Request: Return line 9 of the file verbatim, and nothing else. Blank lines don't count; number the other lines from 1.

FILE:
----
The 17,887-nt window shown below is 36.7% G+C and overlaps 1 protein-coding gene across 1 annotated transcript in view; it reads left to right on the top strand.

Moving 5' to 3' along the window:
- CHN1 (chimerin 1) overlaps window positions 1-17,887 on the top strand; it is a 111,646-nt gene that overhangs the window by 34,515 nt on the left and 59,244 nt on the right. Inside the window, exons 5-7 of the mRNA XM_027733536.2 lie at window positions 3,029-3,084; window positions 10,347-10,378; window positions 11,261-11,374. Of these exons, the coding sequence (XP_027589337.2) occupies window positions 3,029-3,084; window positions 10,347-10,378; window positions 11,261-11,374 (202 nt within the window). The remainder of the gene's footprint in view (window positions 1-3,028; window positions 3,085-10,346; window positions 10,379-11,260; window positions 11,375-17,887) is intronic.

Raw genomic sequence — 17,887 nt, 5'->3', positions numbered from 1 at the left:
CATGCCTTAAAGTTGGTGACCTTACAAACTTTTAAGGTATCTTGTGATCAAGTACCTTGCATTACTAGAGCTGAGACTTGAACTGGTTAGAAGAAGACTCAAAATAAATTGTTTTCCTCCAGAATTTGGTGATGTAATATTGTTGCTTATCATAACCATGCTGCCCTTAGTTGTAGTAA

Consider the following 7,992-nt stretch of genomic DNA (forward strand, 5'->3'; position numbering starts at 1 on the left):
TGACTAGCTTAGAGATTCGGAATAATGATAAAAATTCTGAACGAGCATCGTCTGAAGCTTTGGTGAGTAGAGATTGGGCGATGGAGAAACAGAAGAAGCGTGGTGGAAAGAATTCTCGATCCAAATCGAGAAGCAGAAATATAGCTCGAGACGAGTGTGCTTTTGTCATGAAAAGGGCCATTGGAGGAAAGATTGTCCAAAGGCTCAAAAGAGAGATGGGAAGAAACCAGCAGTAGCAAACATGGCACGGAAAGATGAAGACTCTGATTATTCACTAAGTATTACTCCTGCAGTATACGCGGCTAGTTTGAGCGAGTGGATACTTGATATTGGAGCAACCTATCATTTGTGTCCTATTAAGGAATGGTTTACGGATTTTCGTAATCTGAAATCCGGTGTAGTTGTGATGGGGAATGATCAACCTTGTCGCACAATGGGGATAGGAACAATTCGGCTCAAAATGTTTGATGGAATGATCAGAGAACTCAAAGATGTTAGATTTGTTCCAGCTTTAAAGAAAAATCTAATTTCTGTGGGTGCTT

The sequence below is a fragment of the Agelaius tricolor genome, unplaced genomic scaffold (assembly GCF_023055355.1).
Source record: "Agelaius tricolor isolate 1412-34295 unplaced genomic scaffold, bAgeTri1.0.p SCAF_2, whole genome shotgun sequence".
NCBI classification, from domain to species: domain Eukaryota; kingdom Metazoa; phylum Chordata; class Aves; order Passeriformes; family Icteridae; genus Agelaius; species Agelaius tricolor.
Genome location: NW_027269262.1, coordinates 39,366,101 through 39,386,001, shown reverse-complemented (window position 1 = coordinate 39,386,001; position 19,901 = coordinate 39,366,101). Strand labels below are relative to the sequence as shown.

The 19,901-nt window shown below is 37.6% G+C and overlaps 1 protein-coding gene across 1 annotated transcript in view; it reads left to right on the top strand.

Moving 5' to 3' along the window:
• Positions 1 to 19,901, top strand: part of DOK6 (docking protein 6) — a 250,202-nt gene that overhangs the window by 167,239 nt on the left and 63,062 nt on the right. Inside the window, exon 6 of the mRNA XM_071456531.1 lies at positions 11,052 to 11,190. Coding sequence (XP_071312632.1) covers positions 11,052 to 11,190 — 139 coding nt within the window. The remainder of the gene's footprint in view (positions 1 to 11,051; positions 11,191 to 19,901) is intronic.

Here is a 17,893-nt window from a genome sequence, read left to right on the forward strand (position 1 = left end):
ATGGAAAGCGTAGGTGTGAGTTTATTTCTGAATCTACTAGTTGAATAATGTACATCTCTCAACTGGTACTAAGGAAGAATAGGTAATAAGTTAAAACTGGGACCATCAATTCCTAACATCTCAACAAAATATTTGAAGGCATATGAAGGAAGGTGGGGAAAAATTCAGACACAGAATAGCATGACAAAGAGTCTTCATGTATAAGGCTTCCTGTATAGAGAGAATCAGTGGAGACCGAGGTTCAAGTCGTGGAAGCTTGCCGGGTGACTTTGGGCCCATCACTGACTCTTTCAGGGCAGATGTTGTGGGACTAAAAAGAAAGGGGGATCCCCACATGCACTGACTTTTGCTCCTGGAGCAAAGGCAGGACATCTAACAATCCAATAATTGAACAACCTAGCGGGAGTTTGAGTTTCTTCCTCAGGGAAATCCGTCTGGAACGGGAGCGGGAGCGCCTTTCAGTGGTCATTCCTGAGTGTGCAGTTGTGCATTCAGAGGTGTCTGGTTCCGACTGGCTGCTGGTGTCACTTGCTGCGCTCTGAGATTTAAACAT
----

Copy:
Source record: "Agelaius tricolor isolate 1412-34295 unplaced genomic scaffold, bAgeTri1.0.p SCAF_2, whole genome shotgun sequence".